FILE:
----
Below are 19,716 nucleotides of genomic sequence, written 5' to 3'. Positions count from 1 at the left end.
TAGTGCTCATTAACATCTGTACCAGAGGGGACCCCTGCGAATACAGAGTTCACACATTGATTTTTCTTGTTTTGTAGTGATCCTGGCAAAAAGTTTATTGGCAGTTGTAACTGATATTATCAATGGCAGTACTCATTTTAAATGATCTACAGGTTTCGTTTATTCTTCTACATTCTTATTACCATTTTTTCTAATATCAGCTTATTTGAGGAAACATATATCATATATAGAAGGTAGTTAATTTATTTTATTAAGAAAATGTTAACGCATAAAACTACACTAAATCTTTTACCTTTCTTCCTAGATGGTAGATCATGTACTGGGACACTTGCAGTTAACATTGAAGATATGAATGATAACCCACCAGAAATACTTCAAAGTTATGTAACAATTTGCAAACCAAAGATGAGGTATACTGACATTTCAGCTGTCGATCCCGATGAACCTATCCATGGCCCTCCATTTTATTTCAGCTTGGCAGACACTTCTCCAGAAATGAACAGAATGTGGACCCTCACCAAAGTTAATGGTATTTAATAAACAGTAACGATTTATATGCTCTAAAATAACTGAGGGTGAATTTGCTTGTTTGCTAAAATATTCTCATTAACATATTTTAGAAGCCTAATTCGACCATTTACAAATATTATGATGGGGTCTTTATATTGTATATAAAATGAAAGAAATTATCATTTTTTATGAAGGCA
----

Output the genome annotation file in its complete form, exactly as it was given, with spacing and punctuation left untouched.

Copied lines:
Below are 19,716 nucleotides of genomic sequence, written 5' to 3'. Positions count from 1 at the left end.
TAGTGCTCATTAACATCTGTACCAGAGGGGACCCCTGCGAATACAGAGTTCACACATTGATTTTTCTTGTTTTGTAGTGATCCTGGCAAAAAGTTTATTGGCAGTTGTAACTGATATTATCAATGGCAGTACTCATTTTAAATGATCTACAGGTTTCGTTTATTCTTCTACATTCTTATTACCATTTTTTCTAATATCAGCTTATTTGAGGAAACATATATCATATATAGAAGGTAGTTAATTTATTTTATTAAGAAAATGTTAACGCATAAAACTACACTAAATCTTTTACCTTTCTTCCTAGATGGTAGATCATGTACTGGGACACTTGCAGTTAACATTGAAGATATGAATGATAACCCACCAGAAATACTTCAAAGTTATGTAACAATTTGCAAACCAAAGATGAGGTATACTGACATTTCAGCTGTCGATCCCGATGAACCTATCCATGGCCCTCCATTTTATTTCAGCTTGGCAGACACTTCTCCAGAAATGAACAGAATGTGGACCCTCACCAAAGTTAATGGTATTTAATAAACAGTAACGATTTATATGCTCTAAAATAACTGAGGGTGAATTTGCTTGTTTGCTAAAATATTCTCATTAACATATTTTAGAAGCCTAATTCGACCATTTACAAATATTATGATGGGGTCTTTATATTGTATATAAAATGAAAGAAATTATCATTTTTTATGAAGGCA